Due Diligence for Messy Commercial Property Purchases
By: KIMBERLEE STAFFORD
As we continue our look at the legal environment for Oregon Real Estate we’re going to get a little messy and explore the due diligence recommended for buying property that may have environmental contamination. In the Sale and Purchase section of the Chambers Regional Real Estate Guide, I provide an overview of the common due diligence items that are important in any real estate transaction. Due diligence incorporates everything from financials and property inspection, to title and tax research. In most cases, another crucial due diligence item is environmental assessment of the property.
Oregon has historically faced a perpetual shortage of construction-ready commercial property available for development. This is leading more builders to consider giving the Fixer Upper treatment to environmentally contaminated sites (think abandoned eyesores, former dry cleaning facilities, shuttered gas stations, etc.). Commonly called “brownfields,” these parcels are often nicely sized, located in commercial zones, and worth the investment to clean up and redevelop. A quick search of the Environmental Cleanup Site Information database hosted by the Oregon Department of Environmental Quality (DEQ) returns 451 sites noted as former or current brownfields. There are thousands more under different contamination categories.
Whenever a property has a questionable environmental pedigree, an environmental site assessment is a must for buyers. However, an environmental assessment should be done in connection with the purchase of any commercial property. Some sites have known contamination, such as any property included on the DEQ database. Others don’t because they have been abandoned by their owners, have not been sold in decades, or were sold in private transactions. Another factor at play is that seller representations regarding compliance with environmental laws are not mandated in Oregon. But perhaps the most compelling reason for completing an environmental assessment is the fact that under both federal and Oregon law, a buyer of real property is potentially liable for environmental contamination as soon as they become owners of the property, regardless of when such contamination occurred or who caused it. Just the idea of being on the hook for thousands or millions of dollars in cleanup should outweigh any hesitation in investing in an environmental site assessment during the due diligence process.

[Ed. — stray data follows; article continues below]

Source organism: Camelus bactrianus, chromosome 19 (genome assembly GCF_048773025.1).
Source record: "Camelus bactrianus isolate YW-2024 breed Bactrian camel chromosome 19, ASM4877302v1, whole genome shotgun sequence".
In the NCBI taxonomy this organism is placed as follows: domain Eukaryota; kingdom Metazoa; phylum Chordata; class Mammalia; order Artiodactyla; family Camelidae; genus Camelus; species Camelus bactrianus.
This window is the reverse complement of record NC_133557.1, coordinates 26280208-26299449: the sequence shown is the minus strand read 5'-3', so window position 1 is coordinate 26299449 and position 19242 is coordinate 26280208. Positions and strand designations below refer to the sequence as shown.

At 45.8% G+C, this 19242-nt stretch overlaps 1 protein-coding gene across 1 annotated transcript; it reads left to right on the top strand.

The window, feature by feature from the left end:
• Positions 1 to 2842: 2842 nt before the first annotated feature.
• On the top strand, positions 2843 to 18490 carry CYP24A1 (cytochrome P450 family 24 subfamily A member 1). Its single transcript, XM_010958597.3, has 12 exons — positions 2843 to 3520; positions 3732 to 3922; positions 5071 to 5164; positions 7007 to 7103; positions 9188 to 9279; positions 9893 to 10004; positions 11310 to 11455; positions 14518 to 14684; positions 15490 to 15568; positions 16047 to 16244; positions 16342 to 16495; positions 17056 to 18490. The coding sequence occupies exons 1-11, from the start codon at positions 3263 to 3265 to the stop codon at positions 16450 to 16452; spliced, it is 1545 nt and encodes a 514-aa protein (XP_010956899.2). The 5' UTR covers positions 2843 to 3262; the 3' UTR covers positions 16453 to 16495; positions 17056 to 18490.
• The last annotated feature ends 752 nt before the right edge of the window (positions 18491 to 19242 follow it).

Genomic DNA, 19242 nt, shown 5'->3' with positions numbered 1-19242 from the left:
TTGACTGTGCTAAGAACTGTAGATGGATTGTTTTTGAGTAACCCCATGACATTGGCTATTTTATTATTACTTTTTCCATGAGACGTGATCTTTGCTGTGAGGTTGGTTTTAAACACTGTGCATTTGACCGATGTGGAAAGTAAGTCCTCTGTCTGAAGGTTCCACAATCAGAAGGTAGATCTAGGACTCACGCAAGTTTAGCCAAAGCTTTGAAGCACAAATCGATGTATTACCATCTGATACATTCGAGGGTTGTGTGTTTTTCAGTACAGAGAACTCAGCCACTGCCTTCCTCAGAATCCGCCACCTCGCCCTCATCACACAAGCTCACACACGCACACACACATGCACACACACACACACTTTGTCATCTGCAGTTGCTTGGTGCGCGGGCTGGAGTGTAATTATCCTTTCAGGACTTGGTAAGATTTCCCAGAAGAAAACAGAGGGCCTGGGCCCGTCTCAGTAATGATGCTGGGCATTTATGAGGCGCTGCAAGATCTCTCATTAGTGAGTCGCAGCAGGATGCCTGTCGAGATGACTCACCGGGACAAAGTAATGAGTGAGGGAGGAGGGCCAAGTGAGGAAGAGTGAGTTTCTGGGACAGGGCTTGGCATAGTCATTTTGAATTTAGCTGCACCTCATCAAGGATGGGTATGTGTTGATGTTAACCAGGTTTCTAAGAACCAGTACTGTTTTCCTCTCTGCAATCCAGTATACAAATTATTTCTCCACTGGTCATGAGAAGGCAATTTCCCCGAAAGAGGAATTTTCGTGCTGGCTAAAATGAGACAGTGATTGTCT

I’ve seen many times how the results of an environmental assessment can rebalance negotiating power, affect the offering price, and help to properly allocate risk and liability for remediating environmental contamination in the purchase and sale agreement. For properties at a higher risk of contamination, it is becoming more common for buyers to mitigate risk by purchasing environmental liability insurance, with the seller paying at least a portion of the premium.
If your duly completed due diligence indicates that the property in your sights has confirmed or suspected environmental contamination, see if your project is eligible for federal, state, or local government assistance in the form of grants, loans, or technical support. A good place to start is Business Oregon, the Portland Brownfield Program, and the Oregon Health Authority Brownfield Initiative.